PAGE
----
1. Minimized downtime

Dealing with a stalled computer or frozen program can seem like a fleeting issue, but the cost of IT downtime quickly snowballs into a significant loss of revenue for any business. With an MSP, downtime can switch from a consistent concern to an infrequent inconvenience. Your managed IT provider will cover your company's bases, from ensuring your programs have the latest updates to checking your hardware's lifecycles, to ultimately minimize outages caused by various tech problems.

2. Reduced IT expenses

If you've decided that your business needs a dedicated IT resource, the next steps in hiring an IT professional are to consider your budget constraints and process requirements. Combined with the costs of your entire infrastructure, hiring a full team of qualified IT personnel is a substantial expense. An MSP can give your company a cost-efficiency boost in more aspects than IT. Outside of bypassing personnel costs, partnering with an MSP equips your business with the ability to leverage savings related to cyber insurance, licensing expenses, and more.

3. Increased efficiency

Your company's IT plays an integral role in your overall efficiency, and the cost of lost productivity due to tech issues is often more detrimental than you think. Any impact on your organization's ability to support customers and employees can negatively affect your reputation and success. By adding an MSP to your support team, your business can take advantage of features that boost your team's ability to do its job. An MSP frees your employees from troubleshooting IT issues and reinforces the efficacy of your customer-facing services.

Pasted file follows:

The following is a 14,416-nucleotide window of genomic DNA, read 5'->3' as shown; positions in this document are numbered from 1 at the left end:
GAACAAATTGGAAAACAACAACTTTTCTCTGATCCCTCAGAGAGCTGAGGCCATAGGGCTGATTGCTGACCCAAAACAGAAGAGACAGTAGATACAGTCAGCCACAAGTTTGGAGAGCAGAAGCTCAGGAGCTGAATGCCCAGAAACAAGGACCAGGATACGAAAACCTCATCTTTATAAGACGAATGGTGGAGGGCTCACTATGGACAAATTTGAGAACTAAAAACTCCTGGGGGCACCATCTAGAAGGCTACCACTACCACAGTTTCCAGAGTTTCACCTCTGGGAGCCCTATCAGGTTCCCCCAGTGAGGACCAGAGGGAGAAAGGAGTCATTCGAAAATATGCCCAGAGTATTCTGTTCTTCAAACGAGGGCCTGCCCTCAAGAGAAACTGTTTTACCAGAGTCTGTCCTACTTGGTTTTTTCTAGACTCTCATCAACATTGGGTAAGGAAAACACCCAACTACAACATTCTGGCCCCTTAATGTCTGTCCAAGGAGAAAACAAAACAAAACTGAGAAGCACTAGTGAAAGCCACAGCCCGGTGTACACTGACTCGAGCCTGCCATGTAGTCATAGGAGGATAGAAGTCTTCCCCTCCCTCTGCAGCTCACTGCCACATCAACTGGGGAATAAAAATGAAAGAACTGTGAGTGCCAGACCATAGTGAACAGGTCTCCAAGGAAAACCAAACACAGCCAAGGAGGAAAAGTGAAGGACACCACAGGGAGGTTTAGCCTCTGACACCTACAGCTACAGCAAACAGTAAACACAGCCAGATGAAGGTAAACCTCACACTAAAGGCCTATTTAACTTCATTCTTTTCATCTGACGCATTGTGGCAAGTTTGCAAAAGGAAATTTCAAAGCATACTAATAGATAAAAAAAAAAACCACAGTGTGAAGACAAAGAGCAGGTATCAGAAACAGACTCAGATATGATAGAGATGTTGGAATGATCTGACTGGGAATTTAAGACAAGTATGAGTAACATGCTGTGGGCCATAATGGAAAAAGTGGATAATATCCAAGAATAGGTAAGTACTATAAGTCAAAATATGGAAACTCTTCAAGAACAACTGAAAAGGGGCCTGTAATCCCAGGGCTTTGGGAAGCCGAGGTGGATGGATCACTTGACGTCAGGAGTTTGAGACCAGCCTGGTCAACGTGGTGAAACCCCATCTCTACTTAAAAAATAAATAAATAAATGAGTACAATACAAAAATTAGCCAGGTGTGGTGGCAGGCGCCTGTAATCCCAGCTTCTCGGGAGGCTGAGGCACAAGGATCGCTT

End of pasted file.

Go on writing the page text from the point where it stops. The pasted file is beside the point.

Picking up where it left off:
4. Reinforced cybersecurity

Cyberattacks are an ever-present threat to your business, and the cost of an IT security failure can be so severe that you're forced to close for good. While not all cyberattacks can be prevented, an MSP can help you prepare for the worst and ensure you have an actionable plan to protect your business, employee, and customer data. Your MSP will have a full understanding of common cyberattack trends and implement a strategy that can prepare your business through employee training, data recovery methods, and proactive protections.

Client shaking hands with MPS provider

Why should I work with Bit-Wizards?

Choosing a vendor to assist your business should be done with careful consideration, and partnering with an MSP is a decision that needs especially thorough deliberation. With the prevalent stereotype of unhelpful or unhappy IT support, finding the partnership that fits your IT needs and expectations can seem like an impossible task. Thankfully, making a partnership with a magical MSP is entirely possible through Managed IT Services (MITS) from Bit-Wizards.

Our full-service approach to managed IT adds the much-needed human touch that's incredibly rare in the MSP realm and surpasses industry standards. Our MITS Wizards take our company culture's family-oriented approach and extend it to every client and community member. We pride ourselves in connecting our partners to IT support from real-life people who dread "tech speak" and robo-callers as much as you do. Through expert guidance and care-driven support, a partnership with Bit-Wizards will exceed your expectations and set new standards for IT support.

Ready to treat your business to magical managed IT? Get in touch.


Natalie Ewing, Content Writer
Natalie C. Ewing

Content Writer